6 Tips for New Chairs in the New Year

By: Eric Thorn, Esq. 

Each new year brings many new things.  And since many non-profit organizations have calendar year based terms for their officers, a new board chair or president is often one of them.  Frequently this is their first time leading a meeting in a more formal manner.

The following are six tips to help your new president or board chair start off the new year on the right foot:

  1. Agendas in advance – Make sure board members are provided with agendas far enough in advance of the meeting so that they have time to prepare for discussion of the agenda items and will not be surprised. A good rule of thumb is to send these out 30 days in advance. We also recommend sending the board packet with all materials at least one week ahead of the meeting.
  1. Arrive early – Get to the meeting early so that you have some time to speak with your executive director or board members who may have questions about specific agenda items or issues that they would like to raise that may not be on the agenda. This will give you an opportunity before the meeting to consider how and when to deal with an item, or if it is something that is best included on a future meeting agenda.  This can be a great time saver and will help keep the meeting on track.
  1. Consensus items “without objection” – Voting is for the important stuff. Yet many of us have probably been to a meeting where a board vote is required on a consensus item such as approving the minutes or receiving a report, and even after it is clear there are no changes or objections the chair calls for the vote, “all in favor of approving the minutes . . ., all opposed. . . .”   This is usually met with an awkward silence or just a person or two weakly responding. There is a much more graceful way to move things along and avoid the apathetic mood this creates right at the beginning of the meeting.  After an opportunity for questions or corrections, and once it is clear that there are none, you can simply state, “Without objection, show the minutes approved.” Another example, after the presentation of a committee report that the board is required to receive, you can say “Without objection, show the committee report received.” This will avoid creating an apathetic atmosphere at the outset and will allow your group to get to the meat of the agenda more quickly.Gavel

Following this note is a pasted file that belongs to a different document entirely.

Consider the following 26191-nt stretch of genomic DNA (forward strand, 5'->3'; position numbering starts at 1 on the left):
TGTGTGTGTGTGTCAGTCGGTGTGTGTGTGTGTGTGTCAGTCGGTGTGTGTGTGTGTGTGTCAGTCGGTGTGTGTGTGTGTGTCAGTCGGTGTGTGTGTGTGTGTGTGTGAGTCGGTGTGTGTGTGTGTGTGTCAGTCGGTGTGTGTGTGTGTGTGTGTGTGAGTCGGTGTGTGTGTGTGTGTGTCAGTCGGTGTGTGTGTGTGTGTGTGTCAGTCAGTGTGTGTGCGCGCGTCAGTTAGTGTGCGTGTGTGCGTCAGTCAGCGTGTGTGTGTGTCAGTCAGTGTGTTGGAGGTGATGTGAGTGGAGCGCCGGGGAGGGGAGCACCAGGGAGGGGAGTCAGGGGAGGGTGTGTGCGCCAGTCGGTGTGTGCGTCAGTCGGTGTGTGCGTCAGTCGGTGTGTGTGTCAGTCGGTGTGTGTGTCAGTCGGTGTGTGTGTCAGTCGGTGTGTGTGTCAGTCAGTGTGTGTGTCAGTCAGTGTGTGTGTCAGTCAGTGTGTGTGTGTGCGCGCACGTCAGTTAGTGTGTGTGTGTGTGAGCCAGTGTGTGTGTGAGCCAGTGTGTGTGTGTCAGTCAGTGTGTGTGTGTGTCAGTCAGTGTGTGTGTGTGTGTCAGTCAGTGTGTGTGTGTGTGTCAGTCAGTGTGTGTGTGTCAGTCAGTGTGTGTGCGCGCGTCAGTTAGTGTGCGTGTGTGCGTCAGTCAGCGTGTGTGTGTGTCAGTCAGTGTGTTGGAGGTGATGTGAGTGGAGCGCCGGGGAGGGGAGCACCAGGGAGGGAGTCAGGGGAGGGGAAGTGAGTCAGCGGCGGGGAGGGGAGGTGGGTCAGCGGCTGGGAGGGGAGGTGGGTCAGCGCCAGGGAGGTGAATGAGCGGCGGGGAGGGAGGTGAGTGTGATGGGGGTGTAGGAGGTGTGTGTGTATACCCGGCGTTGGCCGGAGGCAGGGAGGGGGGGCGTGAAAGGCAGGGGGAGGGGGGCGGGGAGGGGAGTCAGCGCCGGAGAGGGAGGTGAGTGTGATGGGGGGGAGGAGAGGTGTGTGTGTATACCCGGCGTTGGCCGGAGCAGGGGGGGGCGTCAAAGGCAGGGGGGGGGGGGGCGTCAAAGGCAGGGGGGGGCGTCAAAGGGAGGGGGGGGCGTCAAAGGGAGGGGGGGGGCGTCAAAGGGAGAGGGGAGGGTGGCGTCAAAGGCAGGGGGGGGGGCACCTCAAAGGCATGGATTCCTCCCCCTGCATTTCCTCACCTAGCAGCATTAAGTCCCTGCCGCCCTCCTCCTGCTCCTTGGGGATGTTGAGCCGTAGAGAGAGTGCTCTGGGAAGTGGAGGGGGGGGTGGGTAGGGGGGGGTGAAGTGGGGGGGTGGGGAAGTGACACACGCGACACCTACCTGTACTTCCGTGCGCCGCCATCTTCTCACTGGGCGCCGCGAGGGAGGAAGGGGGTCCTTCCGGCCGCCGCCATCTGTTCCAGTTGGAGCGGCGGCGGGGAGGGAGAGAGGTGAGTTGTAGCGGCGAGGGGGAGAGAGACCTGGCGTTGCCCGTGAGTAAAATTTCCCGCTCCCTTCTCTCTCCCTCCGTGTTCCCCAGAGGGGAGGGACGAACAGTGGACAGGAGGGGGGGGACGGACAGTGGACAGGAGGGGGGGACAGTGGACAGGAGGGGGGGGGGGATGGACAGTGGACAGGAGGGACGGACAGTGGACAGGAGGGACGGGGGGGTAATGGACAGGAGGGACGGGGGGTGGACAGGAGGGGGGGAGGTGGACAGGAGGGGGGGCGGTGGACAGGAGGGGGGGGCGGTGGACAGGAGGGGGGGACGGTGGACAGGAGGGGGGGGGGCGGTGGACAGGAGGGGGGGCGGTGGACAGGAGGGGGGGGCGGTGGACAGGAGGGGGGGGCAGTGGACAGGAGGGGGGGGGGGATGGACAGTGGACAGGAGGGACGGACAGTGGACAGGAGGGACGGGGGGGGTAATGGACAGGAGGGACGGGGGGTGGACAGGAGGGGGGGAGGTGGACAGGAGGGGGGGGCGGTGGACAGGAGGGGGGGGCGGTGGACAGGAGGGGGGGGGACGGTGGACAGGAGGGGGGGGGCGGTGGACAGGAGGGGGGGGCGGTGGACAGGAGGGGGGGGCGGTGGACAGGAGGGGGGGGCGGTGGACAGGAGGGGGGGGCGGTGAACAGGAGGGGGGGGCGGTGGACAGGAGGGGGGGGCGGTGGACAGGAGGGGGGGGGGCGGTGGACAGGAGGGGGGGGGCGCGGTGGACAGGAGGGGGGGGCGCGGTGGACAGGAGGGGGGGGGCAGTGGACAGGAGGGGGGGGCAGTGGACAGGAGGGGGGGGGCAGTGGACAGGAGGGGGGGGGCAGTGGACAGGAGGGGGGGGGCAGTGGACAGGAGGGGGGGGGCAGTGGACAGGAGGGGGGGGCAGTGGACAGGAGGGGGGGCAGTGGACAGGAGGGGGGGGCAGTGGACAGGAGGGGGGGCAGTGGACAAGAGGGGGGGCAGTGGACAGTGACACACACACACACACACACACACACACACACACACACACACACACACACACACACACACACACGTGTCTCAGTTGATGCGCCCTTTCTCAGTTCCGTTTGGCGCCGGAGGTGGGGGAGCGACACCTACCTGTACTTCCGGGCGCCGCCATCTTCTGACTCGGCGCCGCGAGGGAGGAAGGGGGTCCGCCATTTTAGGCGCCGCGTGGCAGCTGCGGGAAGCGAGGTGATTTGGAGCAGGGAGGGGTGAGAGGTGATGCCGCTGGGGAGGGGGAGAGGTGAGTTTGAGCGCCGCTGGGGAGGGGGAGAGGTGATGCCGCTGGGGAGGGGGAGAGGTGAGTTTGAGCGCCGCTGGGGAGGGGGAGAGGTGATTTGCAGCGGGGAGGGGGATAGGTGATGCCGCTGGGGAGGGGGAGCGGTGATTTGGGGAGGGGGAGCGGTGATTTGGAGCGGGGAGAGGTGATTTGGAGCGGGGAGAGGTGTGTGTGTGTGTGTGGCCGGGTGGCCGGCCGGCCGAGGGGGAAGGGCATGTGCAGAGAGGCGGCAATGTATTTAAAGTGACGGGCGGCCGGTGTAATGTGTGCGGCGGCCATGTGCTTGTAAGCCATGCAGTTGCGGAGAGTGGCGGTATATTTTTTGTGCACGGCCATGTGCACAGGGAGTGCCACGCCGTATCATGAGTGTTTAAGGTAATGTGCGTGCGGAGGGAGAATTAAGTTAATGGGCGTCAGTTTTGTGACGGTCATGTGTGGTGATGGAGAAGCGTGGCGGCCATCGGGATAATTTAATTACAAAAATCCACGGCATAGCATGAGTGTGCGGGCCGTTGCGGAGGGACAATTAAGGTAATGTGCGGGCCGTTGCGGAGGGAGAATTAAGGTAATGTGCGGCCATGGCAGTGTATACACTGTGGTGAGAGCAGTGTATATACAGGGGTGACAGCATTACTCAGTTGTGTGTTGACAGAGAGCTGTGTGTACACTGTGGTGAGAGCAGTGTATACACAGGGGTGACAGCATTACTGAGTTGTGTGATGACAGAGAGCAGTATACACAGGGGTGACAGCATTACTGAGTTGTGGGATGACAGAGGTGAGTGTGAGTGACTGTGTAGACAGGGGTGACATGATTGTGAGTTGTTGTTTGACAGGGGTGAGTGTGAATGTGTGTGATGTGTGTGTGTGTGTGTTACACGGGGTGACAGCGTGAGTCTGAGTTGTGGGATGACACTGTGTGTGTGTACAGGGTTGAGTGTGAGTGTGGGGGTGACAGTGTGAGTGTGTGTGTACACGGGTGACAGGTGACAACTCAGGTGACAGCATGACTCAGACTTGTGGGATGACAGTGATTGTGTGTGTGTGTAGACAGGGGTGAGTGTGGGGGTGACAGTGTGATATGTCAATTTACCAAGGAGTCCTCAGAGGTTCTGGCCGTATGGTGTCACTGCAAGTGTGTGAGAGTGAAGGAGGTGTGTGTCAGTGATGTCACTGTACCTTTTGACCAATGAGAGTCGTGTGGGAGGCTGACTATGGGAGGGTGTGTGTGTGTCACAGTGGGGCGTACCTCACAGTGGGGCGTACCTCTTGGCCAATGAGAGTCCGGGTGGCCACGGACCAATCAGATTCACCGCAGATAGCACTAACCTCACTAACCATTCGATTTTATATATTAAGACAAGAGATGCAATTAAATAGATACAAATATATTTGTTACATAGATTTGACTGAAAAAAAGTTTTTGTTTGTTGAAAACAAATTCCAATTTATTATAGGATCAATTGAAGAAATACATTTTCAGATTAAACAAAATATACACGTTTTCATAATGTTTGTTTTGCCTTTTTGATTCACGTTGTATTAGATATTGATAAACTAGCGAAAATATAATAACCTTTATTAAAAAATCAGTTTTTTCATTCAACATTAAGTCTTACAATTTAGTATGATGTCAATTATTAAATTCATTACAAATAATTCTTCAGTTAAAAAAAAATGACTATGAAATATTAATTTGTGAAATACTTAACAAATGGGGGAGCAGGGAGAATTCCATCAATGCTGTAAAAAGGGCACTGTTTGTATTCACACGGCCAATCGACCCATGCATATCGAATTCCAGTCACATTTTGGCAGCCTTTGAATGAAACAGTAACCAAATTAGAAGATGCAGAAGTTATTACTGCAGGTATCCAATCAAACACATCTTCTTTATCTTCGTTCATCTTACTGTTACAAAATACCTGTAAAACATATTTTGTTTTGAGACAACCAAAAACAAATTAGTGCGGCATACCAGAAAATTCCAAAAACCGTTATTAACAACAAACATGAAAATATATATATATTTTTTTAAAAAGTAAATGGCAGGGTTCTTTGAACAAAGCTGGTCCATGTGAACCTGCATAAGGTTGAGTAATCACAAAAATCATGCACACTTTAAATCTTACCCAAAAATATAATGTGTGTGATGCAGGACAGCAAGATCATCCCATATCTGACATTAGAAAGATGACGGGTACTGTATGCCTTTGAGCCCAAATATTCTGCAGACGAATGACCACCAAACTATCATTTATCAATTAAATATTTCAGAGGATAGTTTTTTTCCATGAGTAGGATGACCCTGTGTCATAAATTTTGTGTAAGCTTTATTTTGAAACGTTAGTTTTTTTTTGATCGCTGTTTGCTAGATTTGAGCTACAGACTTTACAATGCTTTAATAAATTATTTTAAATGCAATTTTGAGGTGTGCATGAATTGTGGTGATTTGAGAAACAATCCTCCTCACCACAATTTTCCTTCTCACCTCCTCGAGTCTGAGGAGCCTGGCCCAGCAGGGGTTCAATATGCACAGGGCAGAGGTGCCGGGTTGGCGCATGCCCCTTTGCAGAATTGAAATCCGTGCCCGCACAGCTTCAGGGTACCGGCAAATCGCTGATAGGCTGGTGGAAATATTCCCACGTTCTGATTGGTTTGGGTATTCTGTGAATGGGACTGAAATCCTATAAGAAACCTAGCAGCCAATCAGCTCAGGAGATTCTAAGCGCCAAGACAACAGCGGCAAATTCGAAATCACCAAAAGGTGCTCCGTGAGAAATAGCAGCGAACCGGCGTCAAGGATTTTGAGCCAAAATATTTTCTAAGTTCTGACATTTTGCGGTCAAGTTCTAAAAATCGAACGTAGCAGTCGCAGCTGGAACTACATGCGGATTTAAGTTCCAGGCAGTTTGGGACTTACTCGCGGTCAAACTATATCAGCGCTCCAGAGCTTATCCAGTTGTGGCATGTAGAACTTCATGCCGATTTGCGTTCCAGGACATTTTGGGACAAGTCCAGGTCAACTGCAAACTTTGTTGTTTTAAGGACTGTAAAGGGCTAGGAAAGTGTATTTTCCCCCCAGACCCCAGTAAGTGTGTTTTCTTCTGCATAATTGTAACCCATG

1. Follow the agenda – It is not always possible to anticipate the exact amount of discussion each agenda item will require. In many groups when a robust discussion gets going it is easy for the discussion to veer off into subjects that may be worthwhile but that are not on the meeting agenda.  Yet, in order to keep the meeting on schedule and to ensure there is enough time for the board to take action on critical items, it is necessary for the discussion to follow the agenda.  One of the most important roles of an effective chair is to direct the group’s conversation back to the agenda item at hand.
  1. Restate motions clearly – When a matter is being discussed a member of the group may propose a solution in a conversational style and the group may want to vote on it. As chair, it is important that you re-state the motion clearly to help everyone understand exactly what they are voting on.  After the chair states the motion, if another person suggests a different solution the chair must remind the group they can only deal with one motion at a time and that the first motion must be withdrawn or voted on before shifting the discussion to the second motion.  After any vote is taken, you should state the outcome for the group.  “The motion is (or, is not) adopted” Depending on the size and formality of your meetings you may wish to refer to some of the great procedural resources freely available to you such as a procedural motions summary chart.
  1. Well timed breaks – Well timed breaks are very important for any group. Not only are they important for human comfort at certain intervals, such as water and bathroom breaks, they are also useful if there has been a particularly tense or complex issue that has been discussed for a length of time.  A well-timed break will allow board members a short opportunity to stretch their legs, refresh themselves and come back ready to tackle the rest of the agenda.Eric Thorn Bio 1.12.16



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